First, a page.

To find out, Pam Yosca, a middle school librarian, talked to several readers, ages 10 to 13, from two public schools in Boston. The results? Kids generally know what they like to read. The loudest message from our casual, parent-and-teacher-free conversation is that many young readers are comfortable with the process of selecting books for themselves and appreciate the freedom to do so. Despite that, young readers are still likely to read (and enjoy!) a book thoughtfully selected by a grownup who knows and cares about his or her reading interests. Read on to learn more.
What books did you request and receive for Christmas/Hanukkah?
"The SEPTIMUS HEAP books by Angie Sage."
"Falcon Quinn by Jennifer Finney Boyle"
"The fifth book in THE MISSING series by Margot Peterson Haddix."
"I didn't ask for books for Christmas but got a lot! I read all of the books my mom and dad gave me already. They know how much I read and that I always need to find more books. I think they get help from the bookstore lady, too."
"I asked for Gary Paulsen books"
"I put two books from THE LORD OF THE RINGS on my list, but didn't get them. I don't know why."
Did you get books that you did not ask for? Have you/will you read these books?
"The Maze Runner by James Dashner. It's really good, have you read it? It's a trilogy."
"A nonfiction book on photography to go with the camera I got for my birthday. It's cool and useful."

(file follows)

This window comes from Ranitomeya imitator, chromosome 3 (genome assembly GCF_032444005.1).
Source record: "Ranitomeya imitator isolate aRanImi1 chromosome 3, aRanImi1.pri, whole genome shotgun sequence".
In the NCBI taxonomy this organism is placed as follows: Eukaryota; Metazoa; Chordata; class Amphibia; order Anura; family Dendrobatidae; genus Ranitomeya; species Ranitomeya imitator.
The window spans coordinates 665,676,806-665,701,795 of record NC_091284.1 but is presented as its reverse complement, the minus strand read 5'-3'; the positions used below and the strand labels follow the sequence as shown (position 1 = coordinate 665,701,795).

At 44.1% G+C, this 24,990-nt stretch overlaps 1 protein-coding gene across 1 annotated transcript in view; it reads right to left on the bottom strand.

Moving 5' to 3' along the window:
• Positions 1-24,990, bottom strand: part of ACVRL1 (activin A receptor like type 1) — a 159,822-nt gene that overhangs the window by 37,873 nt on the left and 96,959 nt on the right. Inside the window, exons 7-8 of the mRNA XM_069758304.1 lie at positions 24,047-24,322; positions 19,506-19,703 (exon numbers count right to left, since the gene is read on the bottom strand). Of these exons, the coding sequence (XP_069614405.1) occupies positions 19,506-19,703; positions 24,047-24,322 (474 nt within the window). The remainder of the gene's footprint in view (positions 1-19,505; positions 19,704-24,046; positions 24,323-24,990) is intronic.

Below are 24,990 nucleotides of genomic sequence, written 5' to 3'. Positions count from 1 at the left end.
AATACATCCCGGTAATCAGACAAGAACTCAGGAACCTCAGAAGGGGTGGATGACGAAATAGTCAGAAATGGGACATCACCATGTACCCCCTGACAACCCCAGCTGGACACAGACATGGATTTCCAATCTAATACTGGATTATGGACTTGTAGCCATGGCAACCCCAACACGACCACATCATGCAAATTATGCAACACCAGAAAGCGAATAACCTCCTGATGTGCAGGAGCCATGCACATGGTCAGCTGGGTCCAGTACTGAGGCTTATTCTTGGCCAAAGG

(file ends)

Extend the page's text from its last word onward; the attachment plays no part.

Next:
"I got The Princess Bride by William Golding but haven't read it. I might someday."
"My younger brothers gave me the latest Diary of a Wimpy Kid book by Jeff Kinney. Of course I read it."
"Some fantasy book with dragons…way too many dragons!"
"Just-So Stories by Rudyard Kipling. They were good!! I recognized some characters and stories from movies and from something we read in school."
"I got The Hundred Dresses by Eleanor Estes and read it, and also Caddie Woodlawn by Carol Ryrie Brink."
"I got a big book of Greek Myths, because I love the Rick Riordan books."
"I didn't ask for any books, but got The Power of Three by Diana Wynne Jones, The Hunger Games by Suzanne Collins, The Lost Hero by Rick Riordan, The Girls' Life Ultimate Guide to Surviving Middle School and The Boy in the Striped Pajamas by John Boyne. I read all of them, and think you should consider getting The Boy in the Striped Pajamas for the school library!"
"Girls Think of Everything by Catherine Thimmesh. It's a book about girl geniuses. I read it at school already, but there are a lot of girls in our house, so this is good to have."
"My grandma gave me The Land of Green Ginger by Noel Langley. She said it's a classic book. I'll definitely read it."
"A Leonardo da Vinci biography by Kathleen Krull. I read it, but it was really boring."
"I got a biography of Cleopatra, but I'm not very excited about it."
Do you think your parents have a good idea of what you like to read?
"I like it when I find a great book myself and then my parents read it to see why I love it. Then my mom finds me other books that are similar. She also gives me books that she read when she was little."
"I asked for some books for Christmas, and got a few from my parents that I didn't know. All the books look pretty interesting. My parents like to talk about books, and ask lots of questions about the books I read. I think they know what I like."
"My parents always want to see a sample of a book before we buy it for my Nook, so my mom really knows what books I like to read. She also looks at my book choices at the library or bookstore, and says which ones are okay for us to borrow or buy."